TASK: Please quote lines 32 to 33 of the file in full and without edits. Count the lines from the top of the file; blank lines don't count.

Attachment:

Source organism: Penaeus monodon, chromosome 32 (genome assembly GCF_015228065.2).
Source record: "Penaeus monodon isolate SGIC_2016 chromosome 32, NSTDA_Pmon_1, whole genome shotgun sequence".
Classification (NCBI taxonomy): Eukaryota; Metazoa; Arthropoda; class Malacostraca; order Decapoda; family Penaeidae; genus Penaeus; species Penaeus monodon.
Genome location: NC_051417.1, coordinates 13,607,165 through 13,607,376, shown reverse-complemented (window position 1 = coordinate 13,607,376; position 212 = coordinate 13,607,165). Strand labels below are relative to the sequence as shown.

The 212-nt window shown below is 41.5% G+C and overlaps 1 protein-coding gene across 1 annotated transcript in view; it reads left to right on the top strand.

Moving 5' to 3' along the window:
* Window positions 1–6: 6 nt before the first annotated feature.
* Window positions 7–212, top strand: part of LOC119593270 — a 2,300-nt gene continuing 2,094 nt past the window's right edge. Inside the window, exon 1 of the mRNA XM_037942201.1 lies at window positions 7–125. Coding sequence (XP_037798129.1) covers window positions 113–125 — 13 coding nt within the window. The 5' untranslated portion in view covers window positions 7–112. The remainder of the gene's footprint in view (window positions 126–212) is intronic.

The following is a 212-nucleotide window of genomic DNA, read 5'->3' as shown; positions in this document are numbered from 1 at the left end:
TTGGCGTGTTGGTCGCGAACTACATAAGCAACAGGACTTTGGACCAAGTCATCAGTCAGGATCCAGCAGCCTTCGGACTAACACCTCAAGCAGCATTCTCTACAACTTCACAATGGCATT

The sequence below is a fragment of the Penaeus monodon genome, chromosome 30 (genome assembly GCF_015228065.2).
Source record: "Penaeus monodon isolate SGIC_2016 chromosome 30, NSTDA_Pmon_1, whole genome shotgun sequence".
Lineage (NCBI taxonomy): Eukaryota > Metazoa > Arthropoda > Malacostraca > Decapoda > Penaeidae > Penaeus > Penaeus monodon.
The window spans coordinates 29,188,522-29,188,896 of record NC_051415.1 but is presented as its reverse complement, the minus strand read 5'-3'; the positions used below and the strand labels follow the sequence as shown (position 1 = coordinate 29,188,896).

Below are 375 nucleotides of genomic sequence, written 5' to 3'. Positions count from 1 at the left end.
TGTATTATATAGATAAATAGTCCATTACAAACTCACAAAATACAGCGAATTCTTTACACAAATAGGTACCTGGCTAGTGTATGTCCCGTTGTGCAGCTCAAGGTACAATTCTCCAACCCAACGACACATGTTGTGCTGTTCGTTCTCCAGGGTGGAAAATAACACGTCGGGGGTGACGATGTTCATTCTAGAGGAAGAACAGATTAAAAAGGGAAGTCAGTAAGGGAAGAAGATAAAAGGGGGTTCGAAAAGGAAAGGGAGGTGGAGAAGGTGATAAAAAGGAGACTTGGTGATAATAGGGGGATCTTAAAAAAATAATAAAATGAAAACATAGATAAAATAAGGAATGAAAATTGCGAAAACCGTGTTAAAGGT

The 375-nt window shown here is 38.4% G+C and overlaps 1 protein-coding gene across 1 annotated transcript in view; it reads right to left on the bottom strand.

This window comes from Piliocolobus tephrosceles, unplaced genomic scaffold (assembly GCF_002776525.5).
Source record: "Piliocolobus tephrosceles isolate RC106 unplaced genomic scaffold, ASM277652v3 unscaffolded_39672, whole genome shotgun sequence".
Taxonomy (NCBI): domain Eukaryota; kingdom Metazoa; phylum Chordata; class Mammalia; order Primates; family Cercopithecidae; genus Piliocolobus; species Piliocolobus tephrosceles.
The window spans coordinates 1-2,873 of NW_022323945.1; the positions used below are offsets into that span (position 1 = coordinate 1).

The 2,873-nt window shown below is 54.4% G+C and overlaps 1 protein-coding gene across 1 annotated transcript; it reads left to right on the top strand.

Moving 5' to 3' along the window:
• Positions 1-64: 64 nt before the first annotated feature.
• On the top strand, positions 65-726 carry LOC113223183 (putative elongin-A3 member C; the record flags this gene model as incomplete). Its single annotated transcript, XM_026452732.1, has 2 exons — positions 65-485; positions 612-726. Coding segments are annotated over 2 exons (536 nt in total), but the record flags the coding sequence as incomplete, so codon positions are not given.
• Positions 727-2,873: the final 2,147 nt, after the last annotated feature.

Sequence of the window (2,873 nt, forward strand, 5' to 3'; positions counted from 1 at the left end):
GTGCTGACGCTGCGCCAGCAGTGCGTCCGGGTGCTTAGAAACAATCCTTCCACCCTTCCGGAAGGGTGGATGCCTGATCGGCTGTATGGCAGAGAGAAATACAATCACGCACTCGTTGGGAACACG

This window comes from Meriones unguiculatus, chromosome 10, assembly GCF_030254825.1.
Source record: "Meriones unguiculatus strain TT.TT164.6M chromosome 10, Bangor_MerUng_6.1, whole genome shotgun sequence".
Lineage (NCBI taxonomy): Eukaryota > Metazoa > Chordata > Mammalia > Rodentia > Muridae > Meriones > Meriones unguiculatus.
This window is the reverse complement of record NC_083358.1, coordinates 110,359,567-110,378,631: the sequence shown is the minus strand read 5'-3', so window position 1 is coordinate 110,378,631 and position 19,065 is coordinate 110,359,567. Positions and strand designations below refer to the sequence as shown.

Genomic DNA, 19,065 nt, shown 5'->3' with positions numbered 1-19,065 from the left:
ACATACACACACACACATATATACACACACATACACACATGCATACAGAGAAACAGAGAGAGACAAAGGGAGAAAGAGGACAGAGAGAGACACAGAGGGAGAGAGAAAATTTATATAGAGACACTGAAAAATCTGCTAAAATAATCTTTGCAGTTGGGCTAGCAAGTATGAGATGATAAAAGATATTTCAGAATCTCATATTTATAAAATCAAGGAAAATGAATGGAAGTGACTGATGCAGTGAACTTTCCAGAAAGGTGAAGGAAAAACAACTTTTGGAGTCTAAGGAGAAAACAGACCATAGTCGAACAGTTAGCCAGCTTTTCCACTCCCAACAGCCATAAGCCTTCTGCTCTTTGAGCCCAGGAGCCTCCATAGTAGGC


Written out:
This window is the reverse complement of record NC_083358.1, coordinates 110,359,567-110,378,631: the sequence shown is the minus strand read 5'-3', so window position 1 is coordinate 110,378,631 and position 19,065 is coordinate 110,359,567. Positions and strand designations below refer to the sequence as shown.

Genomic DNA, 19,065 nt, shown 5'->3' with positions numbered 1-19,065 from the left: